Hollywood legend Michael J. Fox is opening up on his continued struggles with his acting career, revealing in a new interview how his Parkinson's disease has since made it much more difficult to remember his lines. Although it wasn't until 1998 when he publicly revealed his diagnosis, Fox has been living with the disorder since 1991. Although the disease greatly affected his movement, Fox would continue to work as an actor in the years thereafter, but his roles are more limited these days due to his new troubles with memorization.

Here's how Fox puts it from this week's People magazine.

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"My short-term memory is shot. I always had a real proficiency for lines and memorization. And I had some extreme situations where the last couple of jobs I did were actually really word-heavy parts. I struggled during both of them."

Fox is also said to be practicing his projection and diction by shouting tongue twisters. While acting has become much more difficult for Fox in recent years, he has fortunately found another way to channel his creative energy. Taking to writing, Fox will release his fourth memoir, titled No Time Like the Future, later this month. As the Hollywood star has found a passion for the pen, it also sounds like we could be seeing more literary works from him in the future.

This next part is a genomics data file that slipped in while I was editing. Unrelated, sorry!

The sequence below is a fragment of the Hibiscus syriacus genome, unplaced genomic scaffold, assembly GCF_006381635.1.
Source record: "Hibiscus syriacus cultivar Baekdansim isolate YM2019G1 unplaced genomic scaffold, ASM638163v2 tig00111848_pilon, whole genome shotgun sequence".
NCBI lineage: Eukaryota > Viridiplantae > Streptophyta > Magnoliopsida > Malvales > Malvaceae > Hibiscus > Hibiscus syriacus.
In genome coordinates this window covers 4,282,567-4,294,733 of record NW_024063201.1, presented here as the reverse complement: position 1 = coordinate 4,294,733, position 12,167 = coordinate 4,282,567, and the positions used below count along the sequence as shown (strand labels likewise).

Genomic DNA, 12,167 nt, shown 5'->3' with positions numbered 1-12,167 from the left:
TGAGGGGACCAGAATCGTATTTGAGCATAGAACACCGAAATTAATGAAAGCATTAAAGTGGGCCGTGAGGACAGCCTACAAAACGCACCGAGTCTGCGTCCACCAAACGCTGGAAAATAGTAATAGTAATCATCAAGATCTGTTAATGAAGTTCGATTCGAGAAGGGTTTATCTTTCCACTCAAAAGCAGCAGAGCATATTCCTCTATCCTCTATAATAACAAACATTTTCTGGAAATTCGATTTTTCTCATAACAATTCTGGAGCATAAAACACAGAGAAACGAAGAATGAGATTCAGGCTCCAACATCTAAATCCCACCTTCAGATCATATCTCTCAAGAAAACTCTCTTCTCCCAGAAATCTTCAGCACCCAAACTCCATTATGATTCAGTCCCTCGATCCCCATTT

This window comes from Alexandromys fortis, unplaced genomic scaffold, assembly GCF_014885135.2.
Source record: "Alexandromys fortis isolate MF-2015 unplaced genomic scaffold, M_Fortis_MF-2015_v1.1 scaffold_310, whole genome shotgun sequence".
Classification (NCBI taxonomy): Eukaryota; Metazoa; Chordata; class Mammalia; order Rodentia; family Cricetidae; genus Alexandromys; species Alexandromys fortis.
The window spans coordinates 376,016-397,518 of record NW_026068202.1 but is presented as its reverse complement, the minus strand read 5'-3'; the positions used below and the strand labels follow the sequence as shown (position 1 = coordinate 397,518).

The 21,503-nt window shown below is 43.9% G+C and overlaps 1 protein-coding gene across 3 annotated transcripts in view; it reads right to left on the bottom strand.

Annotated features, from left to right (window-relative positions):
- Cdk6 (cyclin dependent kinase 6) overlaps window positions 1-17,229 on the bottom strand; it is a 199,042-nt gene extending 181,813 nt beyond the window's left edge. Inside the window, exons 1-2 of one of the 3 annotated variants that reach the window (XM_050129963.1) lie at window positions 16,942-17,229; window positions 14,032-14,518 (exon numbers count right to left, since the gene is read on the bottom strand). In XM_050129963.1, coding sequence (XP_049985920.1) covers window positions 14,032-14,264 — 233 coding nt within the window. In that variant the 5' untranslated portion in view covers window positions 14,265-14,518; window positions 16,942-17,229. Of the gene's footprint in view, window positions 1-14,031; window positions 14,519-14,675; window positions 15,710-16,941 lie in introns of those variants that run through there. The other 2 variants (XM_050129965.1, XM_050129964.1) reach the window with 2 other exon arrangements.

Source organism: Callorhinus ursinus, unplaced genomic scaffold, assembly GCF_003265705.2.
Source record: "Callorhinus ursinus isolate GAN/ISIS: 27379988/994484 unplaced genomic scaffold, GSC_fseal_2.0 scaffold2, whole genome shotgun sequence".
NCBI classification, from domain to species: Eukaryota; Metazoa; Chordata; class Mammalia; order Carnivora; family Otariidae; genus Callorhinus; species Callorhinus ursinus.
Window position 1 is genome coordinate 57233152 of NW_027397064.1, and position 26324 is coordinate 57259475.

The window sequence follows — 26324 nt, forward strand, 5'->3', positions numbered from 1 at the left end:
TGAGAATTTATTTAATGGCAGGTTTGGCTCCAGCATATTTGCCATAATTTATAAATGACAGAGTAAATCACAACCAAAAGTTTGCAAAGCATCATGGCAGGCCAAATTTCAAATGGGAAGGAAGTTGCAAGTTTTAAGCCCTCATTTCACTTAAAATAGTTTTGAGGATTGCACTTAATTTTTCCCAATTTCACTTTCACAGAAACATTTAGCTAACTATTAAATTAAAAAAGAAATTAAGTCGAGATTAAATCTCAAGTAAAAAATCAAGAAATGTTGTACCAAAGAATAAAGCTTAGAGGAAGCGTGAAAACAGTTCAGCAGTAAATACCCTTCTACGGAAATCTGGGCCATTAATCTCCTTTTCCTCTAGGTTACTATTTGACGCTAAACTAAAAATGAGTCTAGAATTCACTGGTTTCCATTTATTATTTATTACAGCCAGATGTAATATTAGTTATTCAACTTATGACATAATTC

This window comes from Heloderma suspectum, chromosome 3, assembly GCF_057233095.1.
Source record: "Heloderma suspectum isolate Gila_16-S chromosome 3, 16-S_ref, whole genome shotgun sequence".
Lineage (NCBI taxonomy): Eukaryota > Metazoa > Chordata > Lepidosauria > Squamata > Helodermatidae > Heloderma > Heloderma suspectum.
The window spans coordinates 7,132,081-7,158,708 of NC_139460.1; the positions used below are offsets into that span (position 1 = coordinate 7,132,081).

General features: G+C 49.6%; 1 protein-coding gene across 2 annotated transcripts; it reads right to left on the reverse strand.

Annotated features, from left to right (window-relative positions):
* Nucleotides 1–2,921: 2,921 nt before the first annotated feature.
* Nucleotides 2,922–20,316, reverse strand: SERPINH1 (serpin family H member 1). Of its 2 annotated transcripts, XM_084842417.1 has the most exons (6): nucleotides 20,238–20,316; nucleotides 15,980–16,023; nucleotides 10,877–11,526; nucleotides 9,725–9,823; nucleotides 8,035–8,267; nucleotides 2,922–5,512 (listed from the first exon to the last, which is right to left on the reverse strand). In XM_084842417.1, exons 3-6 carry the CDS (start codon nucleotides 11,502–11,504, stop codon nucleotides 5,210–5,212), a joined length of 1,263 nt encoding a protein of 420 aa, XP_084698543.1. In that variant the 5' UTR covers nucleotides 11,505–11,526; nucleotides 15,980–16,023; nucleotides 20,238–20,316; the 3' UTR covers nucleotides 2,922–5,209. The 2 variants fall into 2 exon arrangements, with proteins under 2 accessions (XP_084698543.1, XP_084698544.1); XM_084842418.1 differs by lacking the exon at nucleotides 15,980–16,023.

Of his writing endeavors, Fox also had this to say.

"I'm down to this. My guitar playing is no good. My sketching is no good anymore, my dancing never was good, and acting is getting tougher to do. So it's down to writing. Luckily, I really enjoy it."

In the interview, Fox also touches on the "darkest moment" from his life. It happened in 2018 following a successful surgery to remove a noncancerous tumor from the actor's spine. While learning how to walk again, Fox suffered from a bad fall, and his ensuing recovery had placed him into a bad spot mentally. Fortunately, Fox found his way through the ordeal by staying optimistic.

"Optimism is sustainable when you keep coming back to gratitude, and what follows from that is acceptance. Accepting that this thing has happened, and you accept it for what it is. It doesn't mean that you can't endeavor to change. It doesn't mean you have to accept it as a punishment or a penance, but just put it in its proper place. Then see how much the rest of your life you have to thrive in, and then you can move on."

Fox is probably best known for his roles as Marty McFly in the Back to the Future movie series and as Alex P. Keaton on Family Ties and as Mike Flaherty on the classic sitcom Spin City. After starring on The Good Wife in a recurring role between 2010 and 2016, Fox recently reprised the part of Louis Canning in the spinoff series The Good Fight. He also appeared in last year's sci-fi movie See You Yesterday and voiced himself in the animated Canadian series Corner Gas Animated. You can pick up Fox's new book, No Time Like the Future, when it goes on sale on Nov. 17. This news comes to us from People.